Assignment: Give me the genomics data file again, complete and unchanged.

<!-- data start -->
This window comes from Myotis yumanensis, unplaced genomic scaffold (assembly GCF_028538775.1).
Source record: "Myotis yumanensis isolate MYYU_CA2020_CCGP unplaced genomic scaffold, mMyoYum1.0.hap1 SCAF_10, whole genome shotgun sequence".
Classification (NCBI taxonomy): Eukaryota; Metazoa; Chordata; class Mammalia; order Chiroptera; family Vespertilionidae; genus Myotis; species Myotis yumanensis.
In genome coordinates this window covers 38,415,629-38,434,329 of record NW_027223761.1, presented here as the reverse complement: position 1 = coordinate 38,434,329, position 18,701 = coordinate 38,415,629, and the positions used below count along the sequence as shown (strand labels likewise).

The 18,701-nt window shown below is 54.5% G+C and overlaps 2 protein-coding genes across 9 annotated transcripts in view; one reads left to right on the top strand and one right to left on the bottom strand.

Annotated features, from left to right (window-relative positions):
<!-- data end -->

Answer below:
This window comes from Myotis yumanensis, unplaced genomic scaffold (assembly GCF_028538775.1).
Source record: "Myotis yumanensis isolate MYYU_CA2020_CCGP unplaced genomic scaffold, mMyoYum1.0.hap1 SCAF_10, whole genome shotgun sequence".
Classification (NCBI taxonomy): Eukaryota; Metazoa; Chordata; class Mammalia; order Chiroptera; family Vespertilionidae; genus Myotis; species Myotis yumanensis.
In genome coordinates this window covers 38,415,629-38,434,329 of record NW_027223761.1, presented here as the reverse complement: position 1 = coordinate 38,434,329, position 18,701 = coordinate 38,415,629, and the positions used below count along the sequence as shown (strand labels likewise).

The 18,701-nt window shown below is 54.5% G+C and overlaps 2 protein-coding genes across 9 annotated transcripts in view; one reads left to right on the top strand and one right to left on the bottom strand.

Annotated features, from left to right (window-relative positions):